New Connections on the Horizon in Carbon Hill
By Fred McCallum, President — AT&T Alabama
Carbon Hill has been proposed by AT&T as one of two locations in the country where we will implement a new trial technology program overseen by the Federal Communications Commission (FCC). This will serve as the model for providing our customers with access to our ultra-fast, Internet-based network.
What we learn together in Carbon Hill will enable cities, small towns and rural communities across America to take advantage of this communications technology.
We are excited to work with our customers, to hear about their experiences and to understand what we can do to make their transition to the future of technology safe, easy, simple and seamless. We will be on the ground in Carbon Hill talking to customers about their communications needs, so that we can find solutions and put them in place — both here in Alabama and around the country.
I am excited that Carbon Hill has been selected for this trial. AT&T and our Alabama employees are proud to be a part of the fabric of our state. We live and work here; we send our children and grandchildren to the local schools; we cheer on the local sports teams; and we shop at the local stores. We know we provide more than just a service; we are connecting our friends, our neighbors and our communities to another. This trial will help ensure that AT&T can continue giving Carbon Hill, and all of Alabama, the efficient, reliable and affordable connections they want.
Recapping our first few informational sessions
A little over a week ago, AT&T announced its proposed selection of two locations – Carbon Hill, Alabama and the West Delray Beach area of Florida – for a trial technology program. Overseen by the FCC, the trial program will help us to ensure that the products and connections that more of our customers in Alabama and across the U.S. are using – and the Internet-based network that fuels them – are safe, reliable, and there when you need them.
Our commitment throughout the trial isn’t just to the technology, but to the community and the customers that it connects. We want to make sure that the products and services that people rely on work whenever and wherever they need them to work. But, as important, we want to make sure that, at every step of the way throughout the trial process, the Carbon Hill community and all of its residents know that we are there to answer their questions, listen to their experiences, and provide any information that they need.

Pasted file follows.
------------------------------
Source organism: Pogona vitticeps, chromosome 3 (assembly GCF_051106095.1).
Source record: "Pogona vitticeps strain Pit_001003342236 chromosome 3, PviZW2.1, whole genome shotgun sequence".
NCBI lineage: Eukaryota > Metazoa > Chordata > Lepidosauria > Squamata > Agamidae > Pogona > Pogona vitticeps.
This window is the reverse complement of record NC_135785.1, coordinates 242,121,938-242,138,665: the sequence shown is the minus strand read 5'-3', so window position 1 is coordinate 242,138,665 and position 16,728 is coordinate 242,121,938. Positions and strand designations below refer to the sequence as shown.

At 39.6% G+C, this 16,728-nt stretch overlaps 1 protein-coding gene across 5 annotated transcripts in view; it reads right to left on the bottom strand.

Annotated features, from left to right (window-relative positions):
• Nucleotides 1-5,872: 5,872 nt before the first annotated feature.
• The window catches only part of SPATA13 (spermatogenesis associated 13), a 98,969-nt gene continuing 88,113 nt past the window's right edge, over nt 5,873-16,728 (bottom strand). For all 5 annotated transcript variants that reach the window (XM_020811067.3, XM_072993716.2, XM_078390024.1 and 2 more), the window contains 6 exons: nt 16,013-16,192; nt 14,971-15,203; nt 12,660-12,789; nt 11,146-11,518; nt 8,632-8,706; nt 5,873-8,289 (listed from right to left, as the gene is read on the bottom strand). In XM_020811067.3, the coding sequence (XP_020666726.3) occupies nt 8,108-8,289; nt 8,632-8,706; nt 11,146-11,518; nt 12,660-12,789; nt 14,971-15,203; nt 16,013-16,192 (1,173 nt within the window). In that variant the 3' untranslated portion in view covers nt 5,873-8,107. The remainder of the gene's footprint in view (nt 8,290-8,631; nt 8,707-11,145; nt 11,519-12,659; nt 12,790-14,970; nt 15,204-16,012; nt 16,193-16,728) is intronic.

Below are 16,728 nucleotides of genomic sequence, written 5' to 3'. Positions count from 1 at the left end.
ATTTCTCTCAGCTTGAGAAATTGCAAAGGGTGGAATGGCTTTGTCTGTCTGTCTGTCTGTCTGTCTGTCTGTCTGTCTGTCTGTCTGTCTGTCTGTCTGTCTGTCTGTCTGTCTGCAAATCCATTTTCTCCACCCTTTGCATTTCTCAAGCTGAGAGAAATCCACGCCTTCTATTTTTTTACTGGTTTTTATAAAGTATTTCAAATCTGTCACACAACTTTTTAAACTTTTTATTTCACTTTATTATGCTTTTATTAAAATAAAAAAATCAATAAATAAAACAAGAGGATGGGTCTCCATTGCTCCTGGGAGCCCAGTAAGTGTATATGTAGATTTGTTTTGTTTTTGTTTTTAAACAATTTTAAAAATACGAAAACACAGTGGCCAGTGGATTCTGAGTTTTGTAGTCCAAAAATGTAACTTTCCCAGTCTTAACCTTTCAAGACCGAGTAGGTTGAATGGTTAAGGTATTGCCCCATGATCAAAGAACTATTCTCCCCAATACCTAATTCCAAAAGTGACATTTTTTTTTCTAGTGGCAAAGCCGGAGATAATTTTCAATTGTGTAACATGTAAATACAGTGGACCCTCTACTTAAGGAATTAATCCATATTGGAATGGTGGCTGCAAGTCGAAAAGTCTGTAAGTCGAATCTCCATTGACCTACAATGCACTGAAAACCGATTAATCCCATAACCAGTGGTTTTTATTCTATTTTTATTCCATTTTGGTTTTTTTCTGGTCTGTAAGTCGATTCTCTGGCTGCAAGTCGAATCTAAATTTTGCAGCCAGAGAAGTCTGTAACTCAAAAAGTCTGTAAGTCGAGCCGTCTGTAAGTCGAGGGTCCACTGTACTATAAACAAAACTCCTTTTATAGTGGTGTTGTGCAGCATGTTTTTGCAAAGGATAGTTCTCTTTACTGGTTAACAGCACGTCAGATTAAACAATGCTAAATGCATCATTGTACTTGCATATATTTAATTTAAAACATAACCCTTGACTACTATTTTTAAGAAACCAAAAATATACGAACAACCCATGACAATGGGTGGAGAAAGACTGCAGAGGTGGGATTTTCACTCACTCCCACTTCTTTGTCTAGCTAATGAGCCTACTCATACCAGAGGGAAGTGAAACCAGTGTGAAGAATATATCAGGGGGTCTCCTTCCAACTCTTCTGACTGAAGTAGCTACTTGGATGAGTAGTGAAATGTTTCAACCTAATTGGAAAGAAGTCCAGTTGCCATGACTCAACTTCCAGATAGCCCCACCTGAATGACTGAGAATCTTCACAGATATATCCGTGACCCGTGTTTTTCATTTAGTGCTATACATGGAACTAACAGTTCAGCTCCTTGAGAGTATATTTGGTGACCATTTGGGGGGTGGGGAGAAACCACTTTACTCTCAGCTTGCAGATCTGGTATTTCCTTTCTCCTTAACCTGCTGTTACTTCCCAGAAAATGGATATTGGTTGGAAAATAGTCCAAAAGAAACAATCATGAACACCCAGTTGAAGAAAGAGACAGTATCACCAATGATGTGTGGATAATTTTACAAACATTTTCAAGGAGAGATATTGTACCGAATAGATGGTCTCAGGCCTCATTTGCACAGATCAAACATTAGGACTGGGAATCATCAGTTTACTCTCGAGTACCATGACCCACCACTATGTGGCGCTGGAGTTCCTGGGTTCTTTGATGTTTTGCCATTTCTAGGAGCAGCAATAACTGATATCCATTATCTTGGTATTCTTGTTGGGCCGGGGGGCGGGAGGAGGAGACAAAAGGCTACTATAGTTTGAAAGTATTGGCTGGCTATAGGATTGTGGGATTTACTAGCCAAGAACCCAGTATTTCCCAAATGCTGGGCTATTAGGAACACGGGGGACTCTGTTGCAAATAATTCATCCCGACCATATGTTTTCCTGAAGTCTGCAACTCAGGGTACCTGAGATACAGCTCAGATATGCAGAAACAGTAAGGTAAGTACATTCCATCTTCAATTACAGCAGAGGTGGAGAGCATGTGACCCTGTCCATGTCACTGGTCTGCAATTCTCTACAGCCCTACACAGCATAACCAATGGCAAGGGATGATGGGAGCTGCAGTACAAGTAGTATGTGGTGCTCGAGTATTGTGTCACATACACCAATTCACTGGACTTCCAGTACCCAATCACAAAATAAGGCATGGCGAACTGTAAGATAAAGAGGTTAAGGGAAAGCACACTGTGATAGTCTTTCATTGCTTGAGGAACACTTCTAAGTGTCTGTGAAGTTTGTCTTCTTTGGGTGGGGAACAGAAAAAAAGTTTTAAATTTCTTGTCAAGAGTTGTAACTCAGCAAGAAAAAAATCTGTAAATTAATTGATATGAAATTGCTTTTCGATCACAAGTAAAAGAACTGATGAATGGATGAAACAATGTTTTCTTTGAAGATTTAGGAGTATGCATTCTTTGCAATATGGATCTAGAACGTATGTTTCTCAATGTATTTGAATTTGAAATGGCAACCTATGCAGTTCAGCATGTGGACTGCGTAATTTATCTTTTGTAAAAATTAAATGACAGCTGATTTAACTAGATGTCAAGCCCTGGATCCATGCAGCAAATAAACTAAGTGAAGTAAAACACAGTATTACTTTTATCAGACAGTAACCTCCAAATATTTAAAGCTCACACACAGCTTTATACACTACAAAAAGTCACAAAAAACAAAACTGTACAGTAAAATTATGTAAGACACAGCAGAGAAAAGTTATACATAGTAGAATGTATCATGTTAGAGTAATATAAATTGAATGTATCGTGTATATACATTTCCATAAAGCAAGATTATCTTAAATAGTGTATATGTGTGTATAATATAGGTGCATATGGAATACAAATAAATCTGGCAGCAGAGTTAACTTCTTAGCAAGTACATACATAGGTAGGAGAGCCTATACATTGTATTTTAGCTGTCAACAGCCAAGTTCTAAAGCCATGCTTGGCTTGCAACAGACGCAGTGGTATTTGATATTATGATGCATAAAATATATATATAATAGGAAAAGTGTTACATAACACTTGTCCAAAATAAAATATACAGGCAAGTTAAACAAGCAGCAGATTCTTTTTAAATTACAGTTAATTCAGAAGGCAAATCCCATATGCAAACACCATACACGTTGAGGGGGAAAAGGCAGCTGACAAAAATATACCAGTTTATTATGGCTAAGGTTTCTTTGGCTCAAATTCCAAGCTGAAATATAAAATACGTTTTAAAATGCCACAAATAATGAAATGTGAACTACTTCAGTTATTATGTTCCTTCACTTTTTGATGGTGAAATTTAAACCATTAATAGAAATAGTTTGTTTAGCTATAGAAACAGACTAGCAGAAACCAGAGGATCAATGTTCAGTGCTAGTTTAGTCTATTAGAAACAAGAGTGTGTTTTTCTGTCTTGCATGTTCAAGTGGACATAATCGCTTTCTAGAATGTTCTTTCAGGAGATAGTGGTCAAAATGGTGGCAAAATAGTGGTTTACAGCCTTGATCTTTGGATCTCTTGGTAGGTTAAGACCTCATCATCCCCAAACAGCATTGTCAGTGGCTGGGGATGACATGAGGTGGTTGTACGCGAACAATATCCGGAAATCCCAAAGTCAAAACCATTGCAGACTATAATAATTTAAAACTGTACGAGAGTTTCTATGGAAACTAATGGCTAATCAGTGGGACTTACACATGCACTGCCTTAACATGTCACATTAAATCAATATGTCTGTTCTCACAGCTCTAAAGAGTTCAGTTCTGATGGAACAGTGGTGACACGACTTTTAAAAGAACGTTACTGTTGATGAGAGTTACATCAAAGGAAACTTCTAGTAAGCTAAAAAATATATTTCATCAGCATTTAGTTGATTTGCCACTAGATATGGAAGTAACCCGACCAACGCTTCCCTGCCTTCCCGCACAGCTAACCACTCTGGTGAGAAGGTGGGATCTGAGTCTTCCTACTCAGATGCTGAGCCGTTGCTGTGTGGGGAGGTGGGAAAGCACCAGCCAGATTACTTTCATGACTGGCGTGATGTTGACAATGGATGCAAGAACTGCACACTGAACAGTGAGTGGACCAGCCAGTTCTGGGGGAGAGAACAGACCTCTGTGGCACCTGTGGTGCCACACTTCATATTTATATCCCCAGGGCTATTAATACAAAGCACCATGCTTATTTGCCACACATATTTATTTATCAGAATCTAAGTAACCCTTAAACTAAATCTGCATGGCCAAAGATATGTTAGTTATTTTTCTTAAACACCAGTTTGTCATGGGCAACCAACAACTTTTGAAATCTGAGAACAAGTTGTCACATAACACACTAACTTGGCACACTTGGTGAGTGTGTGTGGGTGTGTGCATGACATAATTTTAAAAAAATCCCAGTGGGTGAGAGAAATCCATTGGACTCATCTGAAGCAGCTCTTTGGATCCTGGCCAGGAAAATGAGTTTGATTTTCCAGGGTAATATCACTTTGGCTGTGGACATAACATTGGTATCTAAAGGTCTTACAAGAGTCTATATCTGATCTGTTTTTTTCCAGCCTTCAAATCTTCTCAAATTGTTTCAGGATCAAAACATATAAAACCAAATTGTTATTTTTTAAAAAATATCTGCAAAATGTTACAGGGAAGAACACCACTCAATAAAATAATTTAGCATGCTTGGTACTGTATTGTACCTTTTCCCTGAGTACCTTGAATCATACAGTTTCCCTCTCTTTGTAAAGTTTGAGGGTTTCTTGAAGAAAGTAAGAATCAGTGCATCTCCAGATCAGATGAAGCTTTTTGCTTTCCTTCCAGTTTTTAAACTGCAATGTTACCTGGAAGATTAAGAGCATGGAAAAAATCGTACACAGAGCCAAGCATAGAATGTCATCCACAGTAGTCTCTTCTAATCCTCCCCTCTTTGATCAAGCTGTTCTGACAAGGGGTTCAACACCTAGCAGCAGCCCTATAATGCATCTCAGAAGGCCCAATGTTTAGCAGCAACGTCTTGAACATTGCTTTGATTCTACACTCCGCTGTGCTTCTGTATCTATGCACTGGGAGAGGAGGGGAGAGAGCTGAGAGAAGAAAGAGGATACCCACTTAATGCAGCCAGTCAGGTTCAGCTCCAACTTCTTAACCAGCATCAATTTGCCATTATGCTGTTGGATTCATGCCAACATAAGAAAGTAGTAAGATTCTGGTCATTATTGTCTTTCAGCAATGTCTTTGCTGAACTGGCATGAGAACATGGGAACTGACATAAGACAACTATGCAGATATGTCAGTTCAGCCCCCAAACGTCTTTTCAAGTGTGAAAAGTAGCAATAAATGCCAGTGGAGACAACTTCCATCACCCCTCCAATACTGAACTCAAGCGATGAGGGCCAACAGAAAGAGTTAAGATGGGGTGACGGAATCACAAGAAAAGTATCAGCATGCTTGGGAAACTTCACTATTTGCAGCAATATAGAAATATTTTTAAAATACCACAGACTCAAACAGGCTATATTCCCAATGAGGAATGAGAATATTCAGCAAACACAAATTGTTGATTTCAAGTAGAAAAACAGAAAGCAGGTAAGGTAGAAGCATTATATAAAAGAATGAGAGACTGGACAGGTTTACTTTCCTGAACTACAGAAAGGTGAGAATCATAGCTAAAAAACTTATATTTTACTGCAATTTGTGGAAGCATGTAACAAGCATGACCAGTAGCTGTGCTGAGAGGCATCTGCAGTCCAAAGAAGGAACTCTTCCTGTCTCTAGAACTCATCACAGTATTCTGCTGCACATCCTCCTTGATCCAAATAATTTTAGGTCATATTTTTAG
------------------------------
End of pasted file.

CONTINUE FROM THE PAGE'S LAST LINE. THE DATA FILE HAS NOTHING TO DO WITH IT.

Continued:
Since the announcement, we’ve held our first two public meetings in Carbon Hill. On March 6, we were at the Carbon Hill Community Center, and on March 8, we met with residents at American Legion Post 101. We had a really good turnout of Carbon Hill community members and leaders at both events, including the new Mayor Pro Tem and members of the City Council and staff for the state Public Service Commission, a number of customers who live in the area and residents who are actively involved in the Carbon Hill community. Members of the AT&T Alabama team and I were able to spend one-on-one time with just about every person who attended. We heard directly from Carbon Hill residents about their questions and concerns, as well as the products and services they rely on to connect and communicate today, and what they want for the future.
The discussion around all of the different ways that people in Carbon Hill are connecting underscored for me how hard we must continue to work to make sure that these connections are reliable, dependable and accessible. Whether people are using cell phones, tablets, laptops, home computers or home phones, all of the Carbon Hill meeting attendees want these connections to work, seamlessly, when and where they need them. At the town hall meetings, some residents had questions about their service today, for instance: what cell phone plans are available that could help them and their families save money; or, what speed service they receive today. Others wanted to know about what was in store for them tomorrow, namely: what does this trial mean for them; and what, if anything, will they need to do?
Sitting down, one-on-one with Carbon Hill residents, we were able to discuss their individual questions, and provide reassurance. For example, one concern expressed at both events was about what this means for folks’ current home phone connections. AT&T is committed to ensuring that our customers’ connections are accessible, reliable and affordable – no matter how they connect.
We weren’t able to answer every single question that arose, but we are working hard to do so. This trial is a multi-year process, and is designed to help us work with the FCC, with local and state government, and with the leaders and residents in Carbon Hill to identify the questions and issues that are out there, and test, gather additional information and implement solutions that will work best. Identifying issues and questions are a critical part of this process. Your feedback and openness are vitally important as we explore and discover the opportunities in front of all of us.